There are few things that can make a modern music critic cringe harder than an artist covering an exceptionally popular radio hit from the early 2000s. That was a golden era, a renaissance of painfully generic pop music set to equally awkward production. Outside the realms of nostalgia, the music hasn’t aged well. Hence, it’s especially astonishing when a modern artist not only chooses one of the pinnacle tracks of that era to cover, but does it exceptionally well, eclipsing its forgettable predecessor in every way. JNNA, an up and coming pop vocalist from California, has released a cover of Kelly Clarkson’s 2004 mega hit, ‘Since U Been Gone,’ a song that was so frustratingly catchy it’s etched into the ages as one of the most recognizable, albeit stereotypical, pieces of music from the early ots. JNNA hasn’t just revitalized the track, though, she’s taken it to a place that is, yes, ‘soulful’.
This rendition of Since U Been Gone is scored masterfully by a sonic bed of heavily atmospheric synthesizers and sparse piano. The song no longer sounds like a bad earwig from a forgotten era of pop music, but rather, a track off the cutting room floor of a Lana Del Rey session. It’s a hauntingly beautiful performance, with JNNA perfectly scored by the ethereal, chilling orchestration.
Since U Been Gone was once referred to as “one of the best pieces of throwaway pop music in recent history” by Blogcritics in 2004. That’s a remarkably apt analysis of Clarkson’s biggest hit. It was fun pop music that you could blare out the car window or at the school dance. JNNA’s take, however, isolates the emotion of the lyricism in captivating fashion. In the grand scope of quality music, JNNA’s version is genuinely better.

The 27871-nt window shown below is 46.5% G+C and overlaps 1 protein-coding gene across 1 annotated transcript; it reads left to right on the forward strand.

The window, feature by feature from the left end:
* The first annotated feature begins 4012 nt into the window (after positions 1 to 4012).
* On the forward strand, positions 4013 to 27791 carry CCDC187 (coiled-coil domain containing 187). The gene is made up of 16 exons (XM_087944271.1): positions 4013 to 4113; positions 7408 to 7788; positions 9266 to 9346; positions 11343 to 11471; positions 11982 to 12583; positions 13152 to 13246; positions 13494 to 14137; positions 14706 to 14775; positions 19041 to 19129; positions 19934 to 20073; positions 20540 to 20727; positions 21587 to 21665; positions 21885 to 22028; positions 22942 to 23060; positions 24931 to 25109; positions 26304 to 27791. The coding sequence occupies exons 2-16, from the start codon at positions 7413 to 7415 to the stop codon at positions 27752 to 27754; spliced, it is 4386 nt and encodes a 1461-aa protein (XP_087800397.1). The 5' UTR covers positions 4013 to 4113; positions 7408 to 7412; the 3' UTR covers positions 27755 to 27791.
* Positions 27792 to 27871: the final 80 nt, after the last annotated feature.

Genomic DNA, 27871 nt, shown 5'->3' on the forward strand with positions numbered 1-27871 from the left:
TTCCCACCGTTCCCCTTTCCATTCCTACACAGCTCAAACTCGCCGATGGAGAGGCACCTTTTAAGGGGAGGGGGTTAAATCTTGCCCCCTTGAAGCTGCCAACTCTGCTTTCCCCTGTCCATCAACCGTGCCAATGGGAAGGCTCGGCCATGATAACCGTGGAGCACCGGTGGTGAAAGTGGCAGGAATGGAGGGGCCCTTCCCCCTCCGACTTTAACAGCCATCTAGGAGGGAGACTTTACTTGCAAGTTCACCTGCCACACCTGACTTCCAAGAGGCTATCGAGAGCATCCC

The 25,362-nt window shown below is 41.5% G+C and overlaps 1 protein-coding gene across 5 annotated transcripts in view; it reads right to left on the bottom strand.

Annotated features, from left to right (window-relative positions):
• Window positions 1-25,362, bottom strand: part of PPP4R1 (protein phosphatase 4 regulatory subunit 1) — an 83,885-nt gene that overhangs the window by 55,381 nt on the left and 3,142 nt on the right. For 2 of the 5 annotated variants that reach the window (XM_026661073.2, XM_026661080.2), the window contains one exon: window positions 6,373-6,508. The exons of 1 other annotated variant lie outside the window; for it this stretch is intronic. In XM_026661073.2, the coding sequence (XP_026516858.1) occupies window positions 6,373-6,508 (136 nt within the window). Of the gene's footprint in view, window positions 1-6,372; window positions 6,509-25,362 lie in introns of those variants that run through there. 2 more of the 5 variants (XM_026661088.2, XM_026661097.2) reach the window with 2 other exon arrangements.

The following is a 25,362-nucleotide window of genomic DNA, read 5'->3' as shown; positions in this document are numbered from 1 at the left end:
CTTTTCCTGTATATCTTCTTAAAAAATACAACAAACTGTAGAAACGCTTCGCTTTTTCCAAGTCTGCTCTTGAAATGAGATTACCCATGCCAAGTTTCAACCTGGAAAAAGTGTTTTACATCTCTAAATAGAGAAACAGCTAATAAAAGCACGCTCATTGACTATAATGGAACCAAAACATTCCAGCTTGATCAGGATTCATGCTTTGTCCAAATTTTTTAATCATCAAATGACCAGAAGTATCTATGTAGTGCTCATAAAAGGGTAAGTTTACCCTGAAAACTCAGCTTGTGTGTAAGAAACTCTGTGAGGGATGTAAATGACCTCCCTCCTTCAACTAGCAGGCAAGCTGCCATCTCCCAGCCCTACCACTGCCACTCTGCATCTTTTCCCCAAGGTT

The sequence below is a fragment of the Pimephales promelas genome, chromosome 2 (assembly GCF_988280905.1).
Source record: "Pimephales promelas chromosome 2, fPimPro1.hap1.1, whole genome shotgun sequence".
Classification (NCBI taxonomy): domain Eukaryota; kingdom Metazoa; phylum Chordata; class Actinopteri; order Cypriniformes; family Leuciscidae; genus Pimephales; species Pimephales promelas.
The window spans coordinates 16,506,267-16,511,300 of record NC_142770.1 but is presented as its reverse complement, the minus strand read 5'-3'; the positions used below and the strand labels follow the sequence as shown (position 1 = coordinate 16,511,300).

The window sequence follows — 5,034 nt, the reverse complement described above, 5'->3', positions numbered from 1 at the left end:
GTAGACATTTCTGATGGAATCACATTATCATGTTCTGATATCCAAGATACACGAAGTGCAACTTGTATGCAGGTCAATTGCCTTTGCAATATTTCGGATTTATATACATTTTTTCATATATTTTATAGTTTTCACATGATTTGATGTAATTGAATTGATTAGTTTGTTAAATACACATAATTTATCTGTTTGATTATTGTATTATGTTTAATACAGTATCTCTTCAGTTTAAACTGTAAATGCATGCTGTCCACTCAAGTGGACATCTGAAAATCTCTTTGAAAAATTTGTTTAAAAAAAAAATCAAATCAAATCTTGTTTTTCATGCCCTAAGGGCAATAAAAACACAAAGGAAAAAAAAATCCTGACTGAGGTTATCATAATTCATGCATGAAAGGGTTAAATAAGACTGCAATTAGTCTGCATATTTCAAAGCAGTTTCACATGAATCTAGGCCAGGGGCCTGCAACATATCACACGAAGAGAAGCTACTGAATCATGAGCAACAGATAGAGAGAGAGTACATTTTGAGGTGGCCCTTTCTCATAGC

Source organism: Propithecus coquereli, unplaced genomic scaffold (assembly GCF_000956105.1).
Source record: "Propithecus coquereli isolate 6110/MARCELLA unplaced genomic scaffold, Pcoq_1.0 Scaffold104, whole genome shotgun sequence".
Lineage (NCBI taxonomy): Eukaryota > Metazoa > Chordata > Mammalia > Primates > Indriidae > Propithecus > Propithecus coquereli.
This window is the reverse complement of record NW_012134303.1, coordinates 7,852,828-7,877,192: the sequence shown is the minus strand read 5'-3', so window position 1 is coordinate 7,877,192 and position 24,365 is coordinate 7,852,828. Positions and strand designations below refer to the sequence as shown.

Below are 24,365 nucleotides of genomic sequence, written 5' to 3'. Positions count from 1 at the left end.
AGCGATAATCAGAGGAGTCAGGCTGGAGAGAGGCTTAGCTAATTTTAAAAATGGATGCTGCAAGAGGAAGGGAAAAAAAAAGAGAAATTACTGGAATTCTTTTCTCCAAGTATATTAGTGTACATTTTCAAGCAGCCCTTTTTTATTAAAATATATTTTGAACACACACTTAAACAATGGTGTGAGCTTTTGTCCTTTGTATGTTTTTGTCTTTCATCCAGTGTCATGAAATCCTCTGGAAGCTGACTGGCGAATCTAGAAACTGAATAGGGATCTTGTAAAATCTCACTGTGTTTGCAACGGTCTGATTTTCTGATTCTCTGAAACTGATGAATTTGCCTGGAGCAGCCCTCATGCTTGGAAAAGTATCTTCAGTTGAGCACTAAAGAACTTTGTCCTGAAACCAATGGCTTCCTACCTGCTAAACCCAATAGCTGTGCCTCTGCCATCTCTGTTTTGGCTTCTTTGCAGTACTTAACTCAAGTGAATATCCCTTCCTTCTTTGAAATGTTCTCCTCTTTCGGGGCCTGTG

JNNA also breaks the other curse of early ots pop music: cheesy music videos. The young performer’s music video for dynamic cover is really rather excellent, perhaps even one of the most well shot videos in the indie scene, thus far, this year. It’s very hard to give such a well-traveled song a makeover that doesn’t sound derivative or forced, but JNNA has done that. We’ve all heard Clarkson sing this song enough. Every 2000s radio station should just switch JNNA into the system, instead. It’s a welcome surprise.
Song Rating: 5 stars.
Author’s Note: She’s taken a track that was beyond the point of “beating the dead horse” and revitalized it in an imaginative way.
Song Rating Guide
1 Star = Don’t Bother
2 Stars = Cannot Recommend
3 Stars = Would Listen Again
4 Stars = A Solid Song
5 Stars = Must Own (CD/Stream Download)